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Police, Fire Departments Present Annual Awards For Bravery

Chicago police officers sit in the City Council Chambers at City Hall, during the annual awards ceremony for police officers and Chicago firefighters. (Credit: CBS)

Chicago police officers sit in the City Council Chambers at City Hall, during the annual awards ceremony for police officers and Chicago firefighters. (Credit: CBS)

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Updated 10/09/12 – 5:13 p.m.

CHICAGO (CBS) – A total of 31 Chicago Police and Firefighters received awards at a ceremony at City Hall on Tuesday, honoring them for everything from holding their fire at a dangerous moment, to entering burning buildings twice in the same shift.

City officials and Police and Fire Department brass honored members of the rank-and-file who’d risked — and in some cases gave — their own lives to save others

Mayor Rahm Emanuel said the actions required character, and revealed the character of those so honored.

CBS 2 Chief Correspondent Jay Levine has the story of the remarkable recovery of one officer who nearly didn’t make it after risking his life to catch an armed criminal.

Among those honored on Tuesday was Chicago Police Officer Del Pearson, who nearly bled to death after he was shot while chasing a suspect on the South Side in March.

Pearson stood tall on Tuesday as he was honored by the city, congratulated by the mayor, and ribbed by Police Supt. Garry McCarthy.

“I just wish you would get off this medial leave, and get back to work. I think he’s malingering at this point,” McCarthy said, getting a chuckle out of Pearson.

“I’m waiting for a promotion,” Pearson said, showing he could give as well as he could take.

He looked back on the past six months, without a hint of regret about becoming a police officer.

Asked if he ever questioned his choice of a career after he was severely wounded, Pearson said, “Absolutely not. I’ve been a Chicago policeman since the day I was born.”

Both Pearson and his wife, Christine, credited quick work by fellow officers, the skill of surgeons at Advocate Christ Medical Center in Oak Lawn, and the prayers of Chicagoans with helping him pull through.

“The thousands of prayers, the cards, and the letters, and the people who called, and who were at the hospital and said that ‘We’re all praying for you,’ and the circle prayers outside the emergency room that night. Just the thousands of prayers, that’s the only explanation I could have,” Pearson said.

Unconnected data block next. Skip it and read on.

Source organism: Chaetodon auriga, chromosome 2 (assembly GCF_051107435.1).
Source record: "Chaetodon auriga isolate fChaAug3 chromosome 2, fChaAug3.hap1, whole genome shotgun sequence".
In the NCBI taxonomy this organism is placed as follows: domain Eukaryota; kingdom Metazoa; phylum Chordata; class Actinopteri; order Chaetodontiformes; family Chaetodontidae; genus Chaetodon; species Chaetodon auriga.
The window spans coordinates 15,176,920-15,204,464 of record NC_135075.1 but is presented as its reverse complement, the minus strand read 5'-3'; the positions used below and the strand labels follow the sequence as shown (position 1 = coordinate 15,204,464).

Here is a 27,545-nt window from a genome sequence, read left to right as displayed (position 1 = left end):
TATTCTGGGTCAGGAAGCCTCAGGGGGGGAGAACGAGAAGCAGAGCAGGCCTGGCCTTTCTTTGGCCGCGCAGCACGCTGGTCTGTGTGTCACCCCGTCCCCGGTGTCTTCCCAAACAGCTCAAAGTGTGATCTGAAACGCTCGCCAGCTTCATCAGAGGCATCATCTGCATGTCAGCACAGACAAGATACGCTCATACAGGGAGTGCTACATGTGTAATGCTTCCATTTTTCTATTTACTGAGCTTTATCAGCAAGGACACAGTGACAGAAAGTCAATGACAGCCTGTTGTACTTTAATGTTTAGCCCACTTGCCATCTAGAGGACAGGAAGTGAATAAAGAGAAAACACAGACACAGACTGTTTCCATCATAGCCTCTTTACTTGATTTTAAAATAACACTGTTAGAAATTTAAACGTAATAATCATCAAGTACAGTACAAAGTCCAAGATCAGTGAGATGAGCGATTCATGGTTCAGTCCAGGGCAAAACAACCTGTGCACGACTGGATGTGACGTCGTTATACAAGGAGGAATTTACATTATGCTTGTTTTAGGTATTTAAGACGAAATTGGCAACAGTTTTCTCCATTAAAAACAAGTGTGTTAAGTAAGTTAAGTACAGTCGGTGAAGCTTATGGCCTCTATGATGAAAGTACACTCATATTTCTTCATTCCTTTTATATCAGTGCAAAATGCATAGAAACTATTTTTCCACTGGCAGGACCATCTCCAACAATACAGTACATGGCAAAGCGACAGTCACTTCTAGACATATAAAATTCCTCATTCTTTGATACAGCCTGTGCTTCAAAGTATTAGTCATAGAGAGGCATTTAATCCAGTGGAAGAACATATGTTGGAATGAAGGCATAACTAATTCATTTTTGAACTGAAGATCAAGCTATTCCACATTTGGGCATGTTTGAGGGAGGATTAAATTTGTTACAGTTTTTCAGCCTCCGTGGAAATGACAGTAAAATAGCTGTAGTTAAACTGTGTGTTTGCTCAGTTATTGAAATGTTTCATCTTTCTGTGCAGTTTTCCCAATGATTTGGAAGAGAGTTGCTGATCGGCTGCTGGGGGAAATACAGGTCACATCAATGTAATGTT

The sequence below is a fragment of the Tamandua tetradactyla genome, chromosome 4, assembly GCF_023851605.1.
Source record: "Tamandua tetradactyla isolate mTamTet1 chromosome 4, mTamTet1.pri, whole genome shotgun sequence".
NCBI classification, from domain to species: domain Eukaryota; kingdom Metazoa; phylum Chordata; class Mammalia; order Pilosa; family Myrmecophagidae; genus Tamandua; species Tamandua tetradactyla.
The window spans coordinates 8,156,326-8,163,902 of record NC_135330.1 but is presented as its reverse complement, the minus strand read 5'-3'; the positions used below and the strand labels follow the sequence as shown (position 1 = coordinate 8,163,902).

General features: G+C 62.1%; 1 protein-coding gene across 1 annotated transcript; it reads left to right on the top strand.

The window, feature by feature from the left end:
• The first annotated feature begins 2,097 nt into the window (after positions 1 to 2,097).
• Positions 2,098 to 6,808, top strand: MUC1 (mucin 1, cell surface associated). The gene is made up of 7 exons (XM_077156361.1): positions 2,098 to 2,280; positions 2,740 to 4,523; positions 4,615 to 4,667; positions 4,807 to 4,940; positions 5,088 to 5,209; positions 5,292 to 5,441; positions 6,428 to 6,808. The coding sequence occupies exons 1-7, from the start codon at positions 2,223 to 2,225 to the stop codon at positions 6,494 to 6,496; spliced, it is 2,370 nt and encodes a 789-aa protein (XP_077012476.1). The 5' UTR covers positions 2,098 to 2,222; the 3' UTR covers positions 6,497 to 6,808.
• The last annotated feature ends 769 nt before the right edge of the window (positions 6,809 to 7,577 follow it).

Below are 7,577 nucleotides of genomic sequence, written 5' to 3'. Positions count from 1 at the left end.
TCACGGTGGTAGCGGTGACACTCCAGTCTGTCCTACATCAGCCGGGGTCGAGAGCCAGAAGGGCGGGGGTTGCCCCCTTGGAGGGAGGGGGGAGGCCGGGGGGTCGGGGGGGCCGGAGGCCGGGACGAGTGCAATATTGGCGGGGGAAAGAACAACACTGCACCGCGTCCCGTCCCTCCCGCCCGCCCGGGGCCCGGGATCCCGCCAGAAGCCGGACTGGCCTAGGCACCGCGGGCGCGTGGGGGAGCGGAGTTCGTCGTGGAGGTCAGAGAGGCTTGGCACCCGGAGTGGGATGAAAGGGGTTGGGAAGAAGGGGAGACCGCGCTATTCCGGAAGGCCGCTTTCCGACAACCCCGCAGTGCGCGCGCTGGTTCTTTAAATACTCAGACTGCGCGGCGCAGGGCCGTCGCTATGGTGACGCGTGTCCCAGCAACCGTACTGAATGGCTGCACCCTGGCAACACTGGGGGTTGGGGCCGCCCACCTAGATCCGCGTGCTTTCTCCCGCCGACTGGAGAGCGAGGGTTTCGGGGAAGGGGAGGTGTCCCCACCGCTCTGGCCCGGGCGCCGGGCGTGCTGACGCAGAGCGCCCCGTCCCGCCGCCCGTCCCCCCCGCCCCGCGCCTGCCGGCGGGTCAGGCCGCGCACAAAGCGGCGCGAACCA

Christine said Tuesday might have been even more emotional for her than the day Pearson was shot, because “I saw all the police officers, and firemen, and everyone stand up and give him a standing ovation for surviving.”

Nerve damage to his left hand has kept Pearson off the job since the shooting. Other than that, he said he’s ready to go.

In addition to Pearson, 18 other police officers, and 12 firefighters were honored at Tuesday’s ceremony.

LISTEN: WBBM Newsradio’s John Cody Reports

The Fire Department’s highest honor, the Carter Harrison Award, went to Firefighter-EMT Lawrence McCormick, who entered one burning building to save his captain; and a second burning building later on the same shift, to rescue an amputee who lay helpless and inert behind a wall of smoke and flame.

“There are some fires, you could take a flashlight, shine it back at your face, and you can’t see the flashlight in front of your face,” he said.

McCormick joked that, since the captain he rescued outweighed him by 50 to 60 pounds, he told his colleague afterward to have a salad.

The Police department’s highest award, the Lambert Tree Award went to Police Officer Joseph Lopez, who put down his weapon upon spotting a family between him and a fleeing gunman.

“When I get to the alley, I’m about to go ahead and shoot the subject, and realize there’s a lady with two children walking in the mouth of the alley,” Lopez recalled. “They look at me, I had to immediately put my gun down.”

Lopez then pursued the gunman again on foot, up a set of back porch stairs, then fired – killing the suspect who’d turned with his gun to confront the officer.